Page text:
I’m sure you have seen all the pictures I’ve posted and insta-story videos of G at all the different splash pads this summer. There are tons around us so we’ve been trying to check them all out. We’ve been going to one a week and he just can’t get enough.
We have our little inflatable Target pool that we play in on days we are home, but decided this week that it was time to step up our water game and bring the splash pad here!
We have used this PVC pipe splash pad every day since we built it and G thinks it is so fun.
*A note on all the valves:
My husband got a little “valve happy” when creating this. When I first saw how many valves he was wanting to add I kept saying “why do you want to do that? Why does it matter? Why can’t we just have one?” But now it totally makes sense.
When we are playing with the splash pad we have control over how much water pressure comes in and where the water goes. We can shut off different parts and have the water spraying on just one side, or just from the top, or we can have it all on at the same time.
While all the valves on the splash pad are not necessary, it really is a nice added feature because sometimes G doesn’t want the water coming down from the top and sometimes he does. It’s nice to have options.
*A note on the connecting pieces:
This is another one feature that isn’t necessary but is nice to have. Our thought in having so many connecting points was that you can take it apart and store it in the winter or move it easier without having to deal with having this huge contraption. It was nice to be able to take it apart and throw it in the car to take to a friends house for a party. If it was all glued together in one piece we wouldn’t have been able to do that. So where we have the Male – Female connections is where it comes apart.
*A note on the dimensions:
We made it this size because we wanted to be able to put it around the 5ft by 5ft kiddie pool we have. You can make it any size you want. This has proven to be a good size for us though even when the pool isn’t inside of it. Plenty of room for kids to run underneath the water and play inside or outside of it.
What you need:
Pipe Cutter or hand saw
PVC Pipe Glue
Sharpie or pencil – something to mark your lines so you know where to cut
4) 10ft 3/4″ PVC pipes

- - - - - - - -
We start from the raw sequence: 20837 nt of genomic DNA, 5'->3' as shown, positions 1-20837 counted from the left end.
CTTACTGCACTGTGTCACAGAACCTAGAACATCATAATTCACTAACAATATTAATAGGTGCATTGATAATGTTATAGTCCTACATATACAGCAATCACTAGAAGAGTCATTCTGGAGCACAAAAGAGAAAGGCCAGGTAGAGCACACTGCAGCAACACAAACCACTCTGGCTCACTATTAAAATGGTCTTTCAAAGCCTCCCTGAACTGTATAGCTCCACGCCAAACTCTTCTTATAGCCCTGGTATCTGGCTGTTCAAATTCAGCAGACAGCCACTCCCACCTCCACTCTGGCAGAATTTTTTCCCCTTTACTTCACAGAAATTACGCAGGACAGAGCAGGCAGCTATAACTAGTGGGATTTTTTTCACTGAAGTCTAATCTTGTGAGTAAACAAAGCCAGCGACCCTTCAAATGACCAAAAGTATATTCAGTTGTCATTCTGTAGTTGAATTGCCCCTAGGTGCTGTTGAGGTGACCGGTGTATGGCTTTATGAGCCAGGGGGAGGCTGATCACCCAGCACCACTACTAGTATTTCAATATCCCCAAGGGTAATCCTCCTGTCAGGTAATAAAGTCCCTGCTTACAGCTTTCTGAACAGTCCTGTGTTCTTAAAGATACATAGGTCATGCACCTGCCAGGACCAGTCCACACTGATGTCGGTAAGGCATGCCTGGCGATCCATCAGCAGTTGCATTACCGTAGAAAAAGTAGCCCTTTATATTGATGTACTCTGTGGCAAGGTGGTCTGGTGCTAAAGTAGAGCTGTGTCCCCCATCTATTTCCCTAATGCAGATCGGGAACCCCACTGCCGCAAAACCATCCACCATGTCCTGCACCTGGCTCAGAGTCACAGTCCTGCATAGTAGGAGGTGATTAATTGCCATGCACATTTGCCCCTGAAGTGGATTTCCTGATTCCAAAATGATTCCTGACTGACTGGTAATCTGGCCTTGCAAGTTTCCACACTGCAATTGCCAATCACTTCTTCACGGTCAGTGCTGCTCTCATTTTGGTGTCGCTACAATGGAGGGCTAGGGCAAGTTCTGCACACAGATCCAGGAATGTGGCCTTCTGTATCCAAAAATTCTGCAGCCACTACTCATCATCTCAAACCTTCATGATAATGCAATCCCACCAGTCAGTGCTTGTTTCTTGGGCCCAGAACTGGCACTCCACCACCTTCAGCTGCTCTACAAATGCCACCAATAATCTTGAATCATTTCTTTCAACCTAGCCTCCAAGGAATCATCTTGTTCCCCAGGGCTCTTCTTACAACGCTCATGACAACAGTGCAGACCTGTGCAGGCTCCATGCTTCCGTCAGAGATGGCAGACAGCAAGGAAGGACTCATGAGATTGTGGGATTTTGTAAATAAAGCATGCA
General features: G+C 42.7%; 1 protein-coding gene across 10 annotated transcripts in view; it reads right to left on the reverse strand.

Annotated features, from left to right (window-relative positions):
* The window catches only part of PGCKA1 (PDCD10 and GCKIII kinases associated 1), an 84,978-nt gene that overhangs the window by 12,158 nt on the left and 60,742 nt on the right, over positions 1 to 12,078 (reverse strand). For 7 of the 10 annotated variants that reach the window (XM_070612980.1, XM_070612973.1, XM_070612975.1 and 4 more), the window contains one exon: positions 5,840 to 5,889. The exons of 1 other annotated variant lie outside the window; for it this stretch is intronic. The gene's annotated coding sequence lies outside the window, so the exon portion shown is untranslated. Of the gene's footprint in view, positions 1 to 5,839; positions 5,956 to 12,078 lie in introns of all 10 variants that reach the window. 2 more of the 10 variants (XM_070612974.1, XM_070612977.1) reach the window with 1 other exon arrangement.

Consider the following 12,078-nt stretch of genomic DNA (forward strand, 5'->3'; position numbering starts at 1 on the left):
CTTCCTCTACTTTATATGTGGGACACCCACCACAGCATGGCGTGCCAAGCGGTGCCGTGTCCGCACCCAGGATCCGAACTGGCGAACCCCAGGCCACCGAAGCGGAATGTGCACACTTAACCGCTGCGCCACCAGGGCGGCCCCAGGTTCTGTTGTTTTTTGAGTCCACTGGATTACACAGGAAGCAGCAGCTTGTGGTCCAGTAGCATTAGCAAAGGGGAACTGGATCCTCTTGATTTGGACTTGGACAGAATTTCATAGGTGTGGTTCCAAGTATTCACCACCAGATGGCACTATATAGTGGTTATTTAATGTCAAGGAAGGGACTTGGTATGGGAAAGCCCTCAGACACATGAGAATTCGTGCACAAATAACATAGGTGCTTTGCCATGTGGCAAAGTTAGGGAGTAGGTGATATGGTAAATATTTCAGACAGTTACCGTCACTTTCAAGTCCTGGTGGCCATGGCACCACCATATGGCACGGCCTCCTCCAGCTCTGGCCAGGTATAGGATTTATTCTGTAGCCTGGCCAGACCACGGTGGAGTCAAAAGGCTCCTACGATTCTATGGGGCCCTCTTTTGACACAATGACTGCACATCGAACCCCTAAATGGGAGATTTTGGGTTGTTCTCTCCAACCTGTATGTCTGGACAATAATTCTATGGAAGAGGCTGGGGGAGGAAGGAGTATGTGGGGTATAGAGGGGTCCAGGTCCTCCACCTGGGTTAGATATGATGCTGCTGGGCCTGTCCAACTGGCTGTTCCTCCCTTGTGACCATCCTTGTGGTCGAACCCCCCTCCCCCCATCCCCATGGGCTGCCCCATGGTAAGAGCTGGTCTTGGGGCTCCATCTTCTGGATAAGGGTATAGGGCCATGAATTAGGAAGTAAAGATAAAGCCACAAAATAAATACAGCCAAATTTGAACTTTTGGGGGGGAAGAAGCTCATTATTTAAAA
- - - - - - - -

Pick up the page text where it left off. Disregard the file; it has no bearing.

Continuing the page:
PVC pipe cement
6) valves (again, you don’t have to have this many, if you just put one on the end to control the water coming in from the hose, and one to control the top waterfall part I think that is plenty.)
How to build this thing:
- Cut pipes to the following dimensions & sizes:
- You want to start with the side between Corner A & B, but between the Tee @ Corner A & the Elbow @ Corner B…we are going to cut this down so DON’T connect the ends just yet!
Assemble as follows: [ 69 in pvc + Male + Female + 3 in pvc + Valve + 6 in pvc ]
- Take that entire connection without the ends & cut it down to 78 in (take it out of the long 69 in piece). This is really the only complicated part. Everything else should be pretty exact measurements & you won’t have to cut anything down after assembly.
- Connect the appropriate pieces starting with the diagram of Corner A. You don’t need to do the right side of the Tee in the above diagram of Corner A till the very end.
- Here is a general overall picture of where all the long pvc pieces go
- Follow the pictures & you should be ok. Pretty self-explanatory.
- The top piece goes together like this: [ Female + 25 in pvc + Elbow + 78 in pvc + Elbow + 25 in pvc + Female ]
- After assembling & gluing you should have 5 larger pieces that all go together (this is including the small piece in the Corner A picture to the right of the Tee). We suggest labeling them so you know which end goes where.
- It’s probably much easier to just look at the picture & do your own version. Sorry if this is confusing.
We wanted to make sure we didn’t have too much or too little pressure, so we drilled a few holes, tested, then drilled a few more. We connected everything together, had the water on, but the inlet valve off so we didn’t have to keep walking over to turn the water off every time we wanted to add more holes. Holes were mostly drilled at angles pointing to the center because we wanted it to surround the kiddie pool.